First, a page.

The deep Southwestern drought has pitted tribe against tribe, as Hopi authorities backed by the Bureau of Indian Affairs (BIA) impound hundreds of sheep and other livestock owned by Navajo who are grazing the animals on Big Mountain, which lies on Hopi Partition Land.
But Navajo ranchers in the area, many of them lifelong, elderly, pastoral people, are crying foul on methods that they say are harsh and unfair, even though the activity fits Hopi regulations’ definition of overgrazing. Moreover an activist group, Black Mesa Indigenous Support, has alleged that intimidation has been used in some cases.
Big Mountain lies just north of the Hopi Reservation on land that has historically been the subject of disputes between the two tribes. Termed Hopi Partition Land, Big Mountain was awarded to the Hopi people in a government-ordered land settlement in 1974. Despite several eviction attempts over the years, some extended Navajo families remain on Big Mountain, as they have for generations.
Clayton Honyumptewa, director of the Hopi Tribe’s Natural Resources Department, said the situation began when his staff made annual, reservation-wide livestock counts in mid-August. At that time, ranchers with livestock exceeding their permitted numbers were issued citations and notified that they needed to reduce their herds, Honyumptewa said. Violators were told they had 60 days to comply. Also, letters were sent out to each rancher deemed out of compliance, and additional notices were posted at local stores and post offices.
On October 20 Natural Resources staff rangers began impounding herds, starting with the three most excessive alleged violations, amounting to almost 200 sheep beyond permit limits. Two of the violators graze their sheep at Big Mountain, and the third was north and west, near a part of the reservation called Red Lake that is not on Hopi Partition Lands. According to protocol, the shepherds’ flocks are held until their owners can pay impoundment fees; reports of the fees vary from about $1,000 to $2,000. The shepherds are then being escorted as they transport the over-limit livestock off the Hopi reservation.
Honyumptewa said that as law enforcement officers, the rangers carry guns. But he said reports of intimidation are false. He maintains that the enforcement actions have been driven by resource concerns. He pointed out that the Hopi Reservation is surrounded by the Navajo Nation, and besides resident ranchers who are exceeding their permits, Navajo shepherds living in nearby areas are cutting fences to let their livestock trespass on Hopi lands.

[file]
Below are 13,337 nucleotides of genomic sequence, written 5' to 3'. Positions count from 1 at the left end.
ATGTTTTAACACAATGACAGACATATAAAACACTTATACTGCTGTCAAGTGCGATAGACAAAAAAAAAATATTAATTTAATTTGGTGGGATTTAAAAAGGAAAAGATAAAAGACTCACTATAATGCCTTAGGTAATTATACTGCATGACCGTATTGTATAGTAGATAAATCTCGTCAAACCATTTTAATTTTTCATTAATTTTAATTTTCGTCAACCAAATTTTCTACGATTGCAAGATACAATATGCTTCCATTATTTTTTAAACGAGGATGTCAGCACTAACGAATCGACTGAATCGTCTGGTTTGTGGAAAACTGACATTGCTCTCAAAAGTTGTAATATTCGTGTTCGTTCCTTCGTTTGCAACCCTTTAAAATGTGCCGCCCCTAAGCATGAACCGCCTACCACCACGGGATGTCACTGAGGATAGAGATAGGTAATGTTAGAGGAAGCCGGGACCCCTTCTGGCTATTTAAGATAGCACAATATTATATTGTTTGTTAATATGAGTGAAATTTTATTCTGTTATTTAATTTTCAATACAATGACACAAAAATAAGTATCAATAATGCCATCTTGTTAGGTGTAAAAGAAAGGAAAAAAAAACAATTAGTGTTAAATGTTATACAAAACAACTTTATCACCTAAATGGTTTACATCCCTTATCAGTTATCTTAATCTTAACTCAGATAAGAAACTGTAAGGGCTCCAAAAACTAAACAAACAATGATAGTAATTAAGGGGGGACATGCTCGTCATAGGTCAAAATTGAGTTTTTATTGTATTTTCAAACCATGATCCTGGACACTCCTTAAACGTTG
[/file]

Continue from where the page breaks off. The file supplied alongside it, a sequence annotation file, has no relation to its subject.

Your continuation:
“Our conditions out there are pretty bad,” he said. “We’ve had the drought for fifteen, sixteen years, and we haven’t had any rain or snow. Basically we’re trying to protect and conserve what resources we have left.”
A Hopi tribal press release issued on October 31 conveyed a similar sentiment.
“The Hopi call upon the Navajo Nation and its citizens to honor their agreements and join with the Hopi Tribe to protect our sacred lands by the continued and ongoing enforcement of the reasonable grazing regulations,” the statement read. “It is in the best interest of all livestock owners that we work together to preserve the natural resources for the benefit of all.”
But Nicole Horseherder, a Navajo resident of nearby Navajo Partition Lands, said the Hopi position isn’t so simple. Throughout the thorny decades when the land’s ownership was contested, the Navajo people on Big Mountain provided for themselves with their livestock, independently of any government rations or handouts. They know how to manage their herds, she said.
“It’s not our fault that the government, or the BIA, whoever you want to blame, dropped the ball on the resources so the land can’t support livestock and farming,” Horseherder said. “I disagree with the number. I disagree with the law. It’s a bogus regulation that they’re trying to enforce on people. They didn’t come through on their part. If they had, the land would be in better shape.”
Navajo Nation President Ben Shelly and Speaker Pro Tem LoRenzo Bates issued a statement on October 30 demanding that the impoundments stop.
“Among many families, livestock is the main source of food,” Shelly said in the statement. “Resolve is what we all want.”
Bates pointed out that it was elders who are being hard-hit.
“We have heard the concerns of our people, particularly those of elderly Navajos who rely heavily on their livestock for their livelihood,” Bates said. “Impounding livestock of Navajo people is a deliberate violation of their rights to practice our culture and traditions and it must stop immediately.”
Sammie Biakeddy, a Navajo resident of Big Mountain, said he knows all three families whose herds have been impounded, all of them traditional Navajo sheepherders.
“They are being stewards of the land and livestock, have a spiritual calling and a way of life,” he said. “The Hopi rangers threaten to continue impounding livestock continually and spontaneously. This sub-human treatment of my people at Big Mountain and surrounding communities must stop.”